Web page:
Empirical first-line treatment with tigecycline for febrile episodes following abdominal surgery in cancer patients

Giovanni Secondo, Francesca Vassallo, Nicola Solari, Luciano Moresco, Pierluigi Percivale, Lucia Zappi, Ferdinando Cafiero, Andrea De Maria

Research output: Contribution to journalArticle

4 Citations (Scopus)

Abstract

Cancer patients with complicated infections following abdominal surgery represent one of the worst clinical scenarios that is useful for testing the efficacy of empirical antimicrobial therapy. No study so far has evaluated the performance of tigecycline (TIG) when administered as empirical first-line treatment in a homogeneous population of surgical cancer patients with a febrile episode. An observational review of the data records of 24 sequential patients receiving TIG for a febrile episode following a major abdominal procedure in a single cancer institute was performed. Large bowel surgery represented 68% of all procedures, followed by gastric surgery (16%) and urinary-gynaecologic-biliary surgery (16%). Complications following surgery were observed in 68% of febrile episodes, with peritonitis and sepsis accounting for 59% and 24% of complications, respectively. Eight patients needed repeat surgery for source control. The mean duration of TIG treatment was 8 days. Causative pathogens were detected in 16 episodes (64%), and a total of 44 microorganisms were recovered (29% Escherichia coli, 9% Enterococcus faecalis and 9% coagulase-negative staphylococci). TIG was effective in 12 episodes (48%). The success rate was 67% when infectious episodes sustained by intrinsically resistant bacteria and fungi were excluded. Treatment failure was associated with the presence of complications and with microbiologically documented infection. TIG may be useful as a first-line treatment option in cancer patients requiring antibiotic treatment following surgery when complications are not present or suspected on clinical grounds and when local microbial epidemiology shows a low incidence of primary resistant bacteria.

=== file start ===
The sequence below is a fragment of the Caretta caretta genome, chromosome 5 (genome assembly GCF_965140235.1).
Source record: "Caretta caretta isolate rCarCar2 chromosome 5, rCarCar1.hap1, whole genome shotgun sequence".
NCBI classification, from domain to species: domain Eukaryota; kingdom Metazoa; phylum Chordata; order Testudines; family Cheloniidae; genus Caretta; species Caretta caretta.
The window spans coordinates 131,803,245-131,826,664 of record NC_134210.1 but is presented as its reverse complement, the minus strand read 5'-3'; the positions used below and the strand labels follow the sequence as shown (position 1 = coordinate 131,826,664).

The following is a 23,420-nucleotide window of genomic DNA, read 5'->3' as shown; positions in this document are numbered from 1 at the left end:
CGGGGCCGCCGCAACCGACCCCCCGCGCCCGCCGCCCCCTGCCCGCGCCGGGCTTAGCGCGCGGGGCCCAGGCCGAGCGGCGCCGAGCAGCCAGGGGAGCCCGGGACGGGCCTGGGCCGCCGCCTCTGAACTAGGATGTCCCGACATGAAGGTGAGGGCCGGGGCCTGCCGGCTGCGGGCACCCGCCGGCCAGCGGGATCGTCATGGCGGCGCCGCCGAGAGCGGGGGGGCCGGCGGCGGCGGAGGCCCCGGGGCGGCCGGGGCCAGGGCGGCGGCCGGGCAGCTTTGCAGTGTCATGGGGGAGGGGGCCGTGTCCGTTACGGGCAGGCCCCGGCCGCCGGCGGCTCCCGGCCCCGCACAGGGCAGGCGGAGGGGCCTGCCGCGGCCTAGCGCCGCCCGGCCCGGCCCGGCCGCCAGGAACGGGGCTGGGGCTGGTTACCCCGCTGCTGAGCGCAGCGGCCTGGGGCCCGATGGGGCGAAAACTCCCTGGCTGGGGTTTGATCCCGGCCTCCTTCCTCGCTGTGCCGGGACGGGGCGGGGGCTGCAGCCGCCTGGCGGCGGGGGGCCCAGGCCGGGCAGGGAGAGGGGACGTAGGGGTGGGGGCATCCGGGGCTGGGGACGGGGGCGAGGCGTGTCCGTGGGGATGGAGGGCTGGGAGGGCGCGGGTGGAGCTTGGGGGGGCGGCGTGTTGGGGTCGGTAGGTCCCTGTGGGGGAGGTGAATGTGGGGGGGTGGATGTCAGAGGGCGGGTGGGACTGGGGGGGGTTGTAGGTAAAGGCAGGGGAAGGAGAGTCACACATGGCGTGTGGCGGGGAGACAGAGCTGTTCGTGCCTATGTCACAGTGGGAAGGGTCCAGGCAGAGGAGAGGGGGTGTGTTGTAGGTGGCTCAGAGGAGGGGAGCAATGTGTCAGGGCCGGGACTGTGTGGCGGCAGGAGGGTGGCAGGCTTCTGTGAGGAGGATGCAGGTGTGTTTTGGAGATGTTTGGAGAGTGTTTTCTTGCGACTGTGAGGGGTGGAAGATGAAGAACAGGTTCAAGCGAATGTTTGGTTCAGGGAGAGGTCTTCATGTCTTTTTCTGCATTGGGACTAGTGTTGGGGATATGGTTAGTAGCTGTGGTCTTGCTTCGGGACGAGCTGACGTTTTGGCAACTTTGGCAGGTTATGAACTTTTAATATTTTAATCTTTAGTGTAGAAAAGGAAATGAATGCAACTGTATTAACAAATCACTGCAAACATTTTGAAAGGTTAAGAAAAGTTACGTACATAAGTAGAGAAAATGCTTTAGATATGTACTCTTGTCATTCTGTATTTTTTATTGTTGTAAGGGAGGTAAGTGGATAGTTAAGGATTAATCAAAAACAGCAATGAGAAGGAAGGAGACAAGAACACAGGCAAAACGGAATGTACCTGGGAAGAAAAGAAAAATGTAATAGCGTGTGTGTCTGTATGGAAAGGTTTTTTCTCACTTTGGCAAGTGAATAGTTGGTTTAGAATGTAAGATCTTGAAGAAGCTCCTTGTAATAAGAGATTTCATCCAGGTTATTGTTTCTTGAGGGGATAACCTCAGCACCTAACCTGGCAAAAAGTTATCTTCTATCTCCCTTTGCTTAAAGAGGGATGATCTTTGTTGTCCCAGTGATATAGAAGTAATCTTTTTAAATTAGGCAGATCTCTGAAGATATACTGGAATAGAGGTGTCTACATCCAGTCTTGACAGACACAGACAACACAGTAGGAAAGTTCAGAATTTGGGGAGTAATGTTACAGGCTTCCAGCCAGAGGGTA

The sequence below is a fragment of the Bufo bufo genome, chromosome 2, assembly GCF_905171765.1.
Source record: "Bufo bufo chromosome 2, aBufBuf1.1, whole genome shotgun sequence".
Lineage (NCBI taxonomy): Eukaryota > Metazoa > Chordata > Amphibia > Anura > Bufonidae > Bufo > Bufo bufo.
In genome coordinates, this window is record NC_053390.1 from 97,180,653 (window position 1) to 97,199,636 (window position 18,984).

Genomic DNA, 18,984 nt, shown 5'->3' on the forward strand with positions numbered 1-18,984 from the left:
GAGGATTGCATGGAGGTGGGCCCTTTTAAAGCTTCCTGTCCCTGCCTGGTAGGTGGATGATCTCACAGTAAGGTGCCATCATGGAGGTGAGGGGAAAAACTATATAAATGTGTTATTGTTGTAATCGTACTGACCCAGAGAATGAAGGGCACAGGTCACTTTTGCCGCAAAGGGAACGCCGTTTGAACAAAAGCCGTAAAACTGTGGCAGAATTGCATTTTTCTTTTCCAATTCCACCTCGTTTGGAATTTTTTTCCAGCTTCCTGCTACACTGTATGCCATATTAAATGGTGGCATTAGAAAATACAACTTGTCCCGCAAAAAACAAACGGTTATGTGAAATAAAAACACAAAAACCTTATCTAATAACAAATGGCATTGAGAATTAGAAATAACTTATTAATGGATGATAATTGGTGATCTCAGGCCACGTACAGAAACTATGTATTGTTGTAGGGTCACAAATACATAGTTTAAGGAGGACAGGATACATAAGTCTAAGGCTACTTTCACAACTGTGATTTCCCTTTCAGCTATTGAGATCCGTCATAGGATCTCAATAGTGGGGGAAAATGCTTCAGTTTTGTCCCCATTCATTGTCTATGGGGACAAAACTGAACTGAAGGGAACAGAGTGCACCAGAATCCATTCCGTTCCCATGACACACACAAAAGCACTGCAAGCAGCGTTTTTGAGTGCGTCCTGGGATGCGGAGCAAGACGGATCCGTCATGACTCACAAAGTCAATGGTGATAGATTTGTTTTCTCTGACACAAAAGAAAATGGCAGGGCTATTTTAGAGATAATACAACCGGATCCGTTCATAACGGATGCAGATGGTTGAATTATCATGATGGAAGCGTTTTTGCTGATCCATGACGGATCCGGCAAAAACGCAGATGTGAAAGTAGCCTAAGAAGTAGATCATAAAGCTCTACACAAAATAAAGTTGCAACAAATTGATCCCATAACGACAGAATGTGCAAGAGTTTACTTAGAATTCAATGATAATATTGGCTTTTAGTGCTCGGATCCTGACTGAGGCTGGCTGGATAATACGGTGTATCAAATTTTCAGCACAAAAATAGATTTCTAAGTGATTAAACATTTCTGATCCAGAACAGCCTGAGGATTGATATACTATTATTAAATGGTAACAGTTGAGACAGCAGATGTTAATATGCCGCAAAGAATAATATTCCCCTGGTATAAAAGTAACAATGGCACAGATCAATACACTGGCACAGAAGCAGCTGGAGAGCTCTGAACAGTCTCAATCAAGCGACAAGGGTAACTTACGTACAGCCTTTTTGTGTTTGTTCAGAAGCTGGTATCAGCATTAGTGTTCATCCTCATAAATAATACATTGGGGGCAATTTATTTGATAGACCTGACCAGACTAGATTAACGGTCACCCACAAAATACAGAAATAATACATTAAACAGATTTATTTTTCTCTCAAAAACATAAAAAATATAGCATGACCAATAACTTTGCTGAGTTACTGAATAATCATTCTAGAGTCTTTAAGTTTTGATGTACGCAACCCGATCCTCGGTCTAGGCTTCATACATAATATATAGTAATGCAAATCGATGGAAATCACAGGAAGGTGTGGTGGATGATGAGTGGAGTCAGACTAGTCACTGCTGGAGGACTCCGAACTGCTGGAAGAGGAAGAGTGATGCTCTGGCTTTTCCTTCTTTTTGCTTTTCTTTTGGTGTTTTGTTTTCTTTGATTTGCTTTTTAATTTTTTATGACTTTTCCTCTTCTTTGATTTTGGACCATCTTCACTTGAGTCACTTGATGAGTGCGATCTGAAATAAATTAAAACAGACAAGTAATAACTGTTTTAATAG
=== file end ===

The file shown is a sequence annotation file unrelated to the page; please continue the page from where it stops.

Original languageEnglish
Pages (from-to)462-466
Number of pages5
JournalInternational Journal of Antimicrobial Agents
Volume36
Issue number5
DOIs
Publication statusPublished - Nov 2010

Fingerprint

Fever
Neoplasms
Therapeutics
Bacteria
Enterococcus faecalis
Coagulase
Infection
Peritonitis
Treatment Failure
Staphylococcus
Reoperation
tigecycline
Sepsis
Stomach
Epidemiology
Fungi
Escherichia coli
Anti-Bacterial Agents
Incidence
Population

Keywords

  • Cancer
  • Peritonitis
  • Sepsis
  • Tigecycline

ASJC Scopus subject areas

  • Microbiology (medical)
  • Infectious Diseases
  • Pharmacology (medical)

Cite this

Empirical first-line treatment with tigecycline for febrile episodes following abdominal surgery in cancer patients. / Secondo, Giovanni; Vassallo, Francesca; Solari, Nicola; Moresco, Luciano; Percivale, Pierluigi; Zappi, Lucia; Cafiero, Ferdinando; De Maria, Andrea.

In: International Journal of Antimicrobial Agents, Vol. 36, No. 5, 11.2010, p. 462-466.

Research output: Contribution to journalArticle

Secondo, Giovanni ; Vassallo, Francesca ; Solari, Nicola ; Moresco, Luciano ; Percivale, Pierluigi ; Zappi, Lucia ; Cafiero, Ferdinando ; De Maria, Andrea. / Empirical first-line treatment with tigecycline for febrile episodes following abdominal surgery in cancer patients. In: International Journal of Antimicrobial Agents. 2010 ; Vol. 36, No. 5. pp. 462-466.